Poached fruit is another easy dessert to make year-round. Fruit is cooked in some sort of flavored liquid until it is tender, then the liquid is reduced until it is syrupy and very sweet. The fruit and sauce can be refrigerated for a few days before serving and can also be served right away. If you chop up your fruit, it will poach pretty quickly, which is a nice trick to keep in mind, but I don’t think that you can make a better or more dramatic looking poached fruit dessert than a whole poached pear. Firm pears, like bosc (I used firm Anjou pears today), hold their shape very well during cooking, so they can stand dramatically upright on a serving plate when it is time to eat.
There are lots of options for flavoring the poaching liquid. You can add spices, like cinnamon sticks, and sweeteners from honey to sugar. I like to keep things simple and just added some rum to this batch. The flavor of the rum really mellows out during the cooking and creates a sauce with a wonderfully honey-like flavor, where you can’t really taste the rum at all. You can, however, taste a bit of rum in the pears, but nothing that you could catch a buzz from. The recipe probably requires more rum than a couple of daiquiris, so I wouldn’t use anything too expensive for it.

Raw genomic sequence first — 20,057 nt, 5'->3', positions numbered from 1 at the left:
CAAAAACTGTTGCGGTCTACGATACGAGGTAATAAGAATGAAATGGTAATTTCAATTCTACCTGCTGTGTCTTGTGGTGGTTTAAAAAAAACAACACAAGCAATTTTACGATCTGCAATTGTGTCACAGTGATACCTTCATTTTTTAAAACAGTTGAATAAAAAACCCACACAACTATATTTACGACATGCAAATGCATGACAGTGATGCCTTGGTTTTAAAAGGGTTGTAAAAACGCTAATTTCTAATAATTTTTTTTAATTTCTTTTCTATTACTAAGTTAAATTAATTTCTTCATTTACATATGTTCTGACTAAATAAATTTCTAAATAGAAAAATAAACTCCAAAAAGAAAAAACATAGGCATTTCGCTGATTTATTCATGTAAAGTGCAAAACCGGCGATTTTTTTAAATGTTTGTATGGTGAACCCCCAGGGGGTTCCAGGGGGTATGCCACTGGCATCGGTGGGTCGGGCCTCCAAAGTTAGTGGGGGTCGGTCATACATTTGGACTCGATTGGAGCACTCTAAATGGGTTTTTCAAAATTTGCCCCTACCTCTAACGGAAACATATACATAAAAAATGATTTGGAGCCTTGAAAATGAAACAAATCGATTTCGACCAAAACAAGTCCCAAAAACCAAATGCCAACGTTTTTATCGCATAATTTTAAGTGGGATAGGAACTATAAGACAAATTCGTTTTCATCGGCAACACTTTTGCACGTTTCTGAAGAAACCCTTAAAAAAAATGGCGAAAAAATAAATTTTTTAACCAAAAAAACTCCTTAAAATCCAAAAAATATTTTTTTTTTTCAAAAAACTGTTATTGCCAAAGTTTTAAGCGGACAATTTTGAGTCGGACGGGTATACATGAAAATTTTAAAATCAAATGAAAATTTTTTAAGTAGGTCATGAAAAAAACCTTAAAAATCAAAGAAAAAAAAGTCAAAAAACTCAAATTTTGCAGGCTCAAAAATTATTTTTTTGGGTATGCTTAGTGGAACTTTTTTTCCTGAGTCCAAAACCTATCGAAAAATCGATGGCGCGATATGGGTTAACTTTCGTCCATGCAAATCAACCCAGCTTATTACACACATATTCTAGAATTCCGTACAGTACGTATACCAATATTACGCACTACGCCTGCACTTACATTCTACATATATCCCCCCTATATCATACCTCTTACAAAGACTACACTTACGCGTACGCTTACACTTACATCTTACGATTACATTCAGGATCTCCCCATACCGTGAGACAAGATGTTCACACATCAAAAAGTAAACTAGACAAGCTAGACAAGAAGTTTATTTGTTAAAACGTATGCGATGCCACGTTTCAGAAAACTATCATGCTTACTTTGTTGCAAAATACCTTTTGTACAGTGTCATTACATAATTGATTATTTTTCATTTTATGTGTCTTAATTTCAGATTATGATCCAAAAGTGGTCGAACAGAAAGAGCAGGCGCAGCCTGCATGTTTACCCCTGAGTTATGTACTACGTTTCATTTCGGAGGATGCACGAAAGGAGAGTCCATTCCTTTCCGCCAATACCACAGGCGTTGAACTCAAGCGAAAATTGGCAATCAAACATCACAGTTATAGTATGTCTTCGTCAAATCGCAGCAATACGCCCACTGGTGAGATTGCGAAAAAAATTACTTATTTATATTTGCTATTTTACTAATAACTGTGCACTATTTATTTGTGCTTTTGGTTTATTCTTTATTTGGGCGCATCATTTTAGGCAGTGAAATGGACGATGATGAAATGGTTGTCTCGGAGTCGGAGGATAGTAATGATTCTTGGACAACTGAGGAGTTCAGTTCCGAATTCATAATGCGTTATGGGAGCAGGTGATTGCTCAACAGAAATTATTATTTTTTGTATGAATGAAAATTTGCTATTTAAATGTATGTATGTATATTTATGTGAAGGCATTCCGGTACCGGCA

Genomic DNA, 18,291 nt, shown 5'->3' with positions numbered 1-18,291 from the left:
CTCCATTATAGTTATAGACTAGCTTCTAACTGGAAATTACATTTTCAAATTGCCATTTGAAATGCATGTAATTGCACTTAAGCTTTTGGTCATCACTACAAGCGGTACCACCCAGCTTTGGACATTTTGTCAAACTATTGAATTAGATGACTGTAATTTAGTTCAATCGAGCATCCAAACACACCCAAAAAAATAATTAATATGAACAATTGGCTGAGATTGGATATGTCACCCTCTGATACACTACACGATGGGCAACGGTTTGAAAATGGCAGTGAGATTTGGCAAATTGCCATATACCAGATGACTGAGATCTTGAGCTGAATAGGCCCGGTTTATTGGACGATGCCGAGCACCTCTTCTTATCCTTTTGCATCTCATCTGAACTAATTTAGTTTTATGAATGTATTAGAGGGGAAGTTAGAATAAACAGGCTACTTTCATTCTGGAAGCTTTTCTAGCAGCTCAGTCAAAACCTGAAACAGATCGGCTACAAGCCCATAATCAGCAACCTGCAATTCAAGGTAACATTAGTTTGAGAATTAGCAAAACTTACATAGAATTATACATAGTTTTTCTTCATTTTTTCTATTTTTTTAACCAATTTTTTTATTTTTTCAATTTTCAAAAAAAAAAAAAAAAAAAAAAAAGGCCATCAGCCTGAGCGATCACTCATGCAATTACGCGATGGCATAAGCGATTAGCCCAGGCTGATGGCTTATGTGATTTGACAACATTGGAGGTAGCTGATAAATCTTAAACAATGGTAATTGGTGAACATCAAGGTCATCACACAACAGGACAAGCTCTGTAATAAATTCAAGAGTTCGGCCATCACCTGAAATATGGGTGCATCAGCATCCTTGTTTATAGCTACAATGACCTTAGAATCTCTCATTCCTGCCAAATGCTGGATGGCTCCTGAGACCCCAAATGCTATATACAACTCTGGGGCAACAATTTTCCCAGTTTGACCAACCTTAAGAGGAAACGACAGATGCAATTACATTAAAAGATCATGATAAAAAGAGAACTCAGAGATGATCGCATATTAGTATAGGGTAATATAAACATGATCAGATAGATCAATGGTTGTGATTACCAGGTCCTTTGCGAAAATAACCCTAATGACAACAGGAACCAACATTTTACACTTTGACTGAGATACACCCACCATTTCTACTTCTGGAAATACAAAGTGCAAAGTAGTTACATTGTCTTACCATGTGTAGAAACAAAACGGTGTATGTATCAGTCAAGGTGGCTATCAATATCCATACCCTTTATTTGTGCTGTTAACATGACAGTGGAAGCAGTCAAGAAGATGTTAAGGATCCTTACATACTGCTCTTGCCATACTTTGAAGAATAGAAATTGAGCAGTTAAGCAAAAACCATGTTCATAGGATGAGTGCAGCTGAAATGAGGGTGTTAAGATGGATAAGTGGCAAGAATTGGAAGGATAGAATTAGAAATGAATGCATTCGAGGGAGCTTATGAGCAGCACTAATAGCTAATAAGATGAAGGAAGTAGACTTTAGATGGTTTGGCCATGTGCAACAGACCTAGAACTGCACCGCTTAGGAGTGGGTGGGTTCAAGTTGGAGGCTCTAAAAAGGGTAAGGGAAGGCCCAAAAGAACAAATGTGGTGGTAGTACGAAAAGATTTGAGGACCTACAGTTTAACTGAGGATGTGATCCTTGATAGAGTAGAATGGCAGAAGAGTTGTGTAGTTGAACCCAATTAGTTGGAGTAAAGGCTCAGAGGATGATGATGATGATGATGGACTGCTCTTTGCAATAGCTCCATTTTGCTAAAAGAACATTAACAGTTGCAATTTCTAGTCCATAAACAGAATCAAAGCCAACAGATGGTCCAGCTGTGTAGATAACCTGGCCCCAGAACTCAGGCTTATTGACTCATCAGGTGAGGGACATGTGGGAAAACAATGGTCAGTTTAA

Make sure to start with firm pears. They’ll be easy to peel and are sturdy enough to hold up to poaching. Softer/riper pears may break down a bit during cooking, and can be difficult to remove from the liquid intact, even with a slotted spoon. The finished pears are tender and very juicy, with an nectar-like sweetness to them. It takes a long time for the cooking liquid to reduce into a light amber sauce, but the wait is well worth it, as it is the perfect thing to bring out all the floral, fruity, caramel, rum and vanilla notes in the pears.
5 cups water
3/4 cup rum
2 cups sugar
1 tsp vanilla extract
6 firm, medium-sized pears (d’anjou or bosc)
Combine water, rum, sugar and vanilla in a large saucepan.
Peel pears, use a knife or melon baller to remove the stem from the base (not the top) of the pear, and place pears into cooking liquid. It is fine if the pears float – there is no need for them to sit upright in the liquid.
Cover saucepan with a lid and simmer pears until tender, about 30 minutes depending on the size and ripeness of the fruit. A sharp knife will slide easily through the pears when they are done.
Remove pears from liquid, turn the heat up and bring cooking liquid to a boil. Reduce by about 2/3, until you have about 1 1/2 cups of syrup. Syrup should be the consistency of thin maple syrup (it will thicken a bit more once it has cooled).
Pears and sauce can be refrigerated until ready to serve, or can be served the same day they are made. Best served with plain cake or vanilla ice cream.
Serves 6; makes 1 pear per serving.
Note: If you don’t need to serve 6 people, feel free to just make two or three pears. By that same token, you can cook more in the same liquid and work in batches if you need to, although you will end up with a bit less syrup per serving with this method. Don’t forget that the pears will keep in the fridge for several days, so there is no harm in having leftovers!